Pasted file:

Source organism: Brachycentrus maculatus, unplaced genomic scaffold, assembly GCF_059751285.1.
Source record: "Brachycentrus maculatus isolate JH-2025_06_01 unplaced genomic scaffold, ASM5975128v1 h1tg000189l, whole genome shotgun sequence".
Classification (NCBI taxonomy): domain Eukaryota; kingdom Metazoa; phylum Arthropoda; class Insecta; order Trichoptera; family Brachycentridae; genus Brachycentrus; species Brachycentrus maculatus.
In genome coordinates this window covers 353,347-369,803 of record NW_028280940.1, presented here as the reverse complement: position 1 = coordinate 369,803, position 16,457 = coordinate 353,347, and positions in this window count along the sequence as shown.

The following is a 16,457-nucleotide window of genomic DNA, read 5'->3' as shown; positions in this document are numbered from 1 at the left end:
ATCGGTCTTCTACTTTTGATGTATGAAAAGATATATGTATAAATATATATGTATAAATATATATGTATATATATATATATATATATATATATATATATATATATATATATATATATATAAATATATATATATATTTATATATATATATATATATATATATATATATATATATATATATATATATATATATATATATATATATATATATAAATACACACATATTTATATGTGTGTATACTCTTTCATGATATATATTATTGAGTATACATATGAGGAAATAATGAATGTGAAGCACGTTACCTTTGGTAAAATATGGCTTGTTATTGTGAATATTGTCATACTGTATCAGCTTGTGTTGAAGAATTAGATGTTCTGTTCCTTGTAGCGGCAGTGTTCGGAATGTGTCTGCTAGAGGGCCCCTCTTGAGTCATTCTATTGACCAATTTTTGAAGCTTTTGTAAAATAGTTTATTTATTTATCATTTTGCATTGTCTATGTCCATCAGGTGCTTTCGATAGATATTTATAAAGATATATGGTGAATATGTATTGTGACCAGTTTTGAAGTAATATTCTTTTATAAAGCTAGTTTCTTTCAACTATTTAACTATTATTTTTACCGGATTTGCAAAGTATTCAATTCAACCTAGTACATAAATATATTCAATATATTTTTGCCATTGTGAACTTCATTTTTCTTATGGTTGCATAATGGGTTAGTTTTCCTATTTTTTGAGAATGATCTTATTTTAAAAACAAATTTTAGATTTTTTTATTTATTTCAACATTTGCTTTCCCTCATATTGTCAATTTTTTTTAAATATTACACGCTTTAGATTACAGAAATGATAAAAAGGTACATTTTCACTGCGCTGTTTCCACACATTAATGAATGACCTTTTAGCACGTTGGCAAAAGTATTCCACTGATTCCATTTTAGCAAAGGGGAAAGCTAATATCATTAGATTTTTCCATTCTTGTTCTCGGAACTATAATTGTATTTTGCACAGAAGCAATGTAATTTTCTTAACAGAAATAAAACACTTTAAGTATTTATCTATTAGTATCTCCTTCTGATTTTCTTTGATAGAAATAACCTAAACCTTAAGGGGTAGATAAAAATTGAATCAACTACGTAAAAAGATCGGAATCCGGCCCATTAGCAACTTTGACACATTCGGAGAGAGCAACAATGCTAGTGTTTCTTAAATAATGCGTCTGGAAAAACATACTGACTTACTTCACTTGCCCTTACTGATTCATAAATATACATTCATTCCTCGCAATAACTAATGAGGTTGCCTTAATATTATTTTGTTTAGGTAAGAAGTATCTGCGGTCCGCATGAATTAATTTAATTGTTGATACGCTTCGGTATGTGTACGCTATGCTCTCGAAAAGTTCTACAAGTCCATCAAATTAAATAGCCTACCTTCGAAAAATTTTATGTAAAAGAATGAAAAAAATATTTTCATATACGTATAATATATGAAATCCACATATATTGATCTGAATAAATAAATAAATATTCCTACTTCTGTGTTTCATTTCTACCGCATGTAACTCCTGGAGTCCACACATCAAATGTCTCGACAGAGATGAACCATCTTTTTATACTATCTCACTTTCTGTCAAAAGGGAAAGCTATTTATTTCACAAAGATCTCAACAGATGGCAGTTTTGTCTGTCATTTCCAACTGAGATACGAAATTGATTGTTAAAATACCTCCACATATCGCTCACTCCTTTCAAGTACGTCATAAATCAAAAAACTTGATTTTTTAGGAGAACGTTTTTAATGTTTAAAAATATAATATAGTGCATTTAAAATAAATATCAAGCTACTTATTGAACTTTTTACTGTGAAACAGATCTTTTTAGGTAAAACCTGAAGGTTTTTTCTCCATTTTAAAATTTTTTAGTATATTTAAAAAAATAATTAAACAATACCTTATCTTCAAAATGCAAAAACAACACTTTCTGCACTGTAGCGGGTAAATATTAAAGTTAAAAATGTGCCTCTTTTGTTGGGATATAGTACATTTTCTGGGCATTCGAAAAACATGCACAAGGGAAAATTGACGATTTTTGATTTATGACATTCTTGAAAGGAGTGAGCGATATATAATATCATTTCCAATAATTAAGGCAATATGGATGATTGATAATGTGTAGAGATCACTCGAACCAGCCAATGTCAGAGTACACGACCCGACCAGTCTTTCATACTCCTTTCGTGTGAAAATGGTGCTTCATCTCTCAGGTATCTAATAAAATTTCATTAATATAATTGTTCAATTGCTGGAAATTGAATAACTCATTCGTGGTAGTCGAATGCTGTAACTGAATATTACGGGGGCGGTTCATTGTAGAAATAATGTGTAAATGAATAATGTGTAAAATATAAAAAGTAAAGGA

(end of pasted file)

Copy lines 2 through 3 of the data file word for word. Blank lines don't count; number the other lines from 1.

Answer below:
Source record: "Brachycentrus maculatus isolate JH-2025_06_01 unplaced genomic scaffold, ASM5975128v1 h1tg000189l, whole genome shotgun sequence".
Classification (NCBI taxonomy): domain Eukaryota; kingdom Metazoa; phylum Arthropoda; class Insecta; order Trichoptera; family Brachycentridae; genus Brachycentrus; species Brachycentrus maculatus.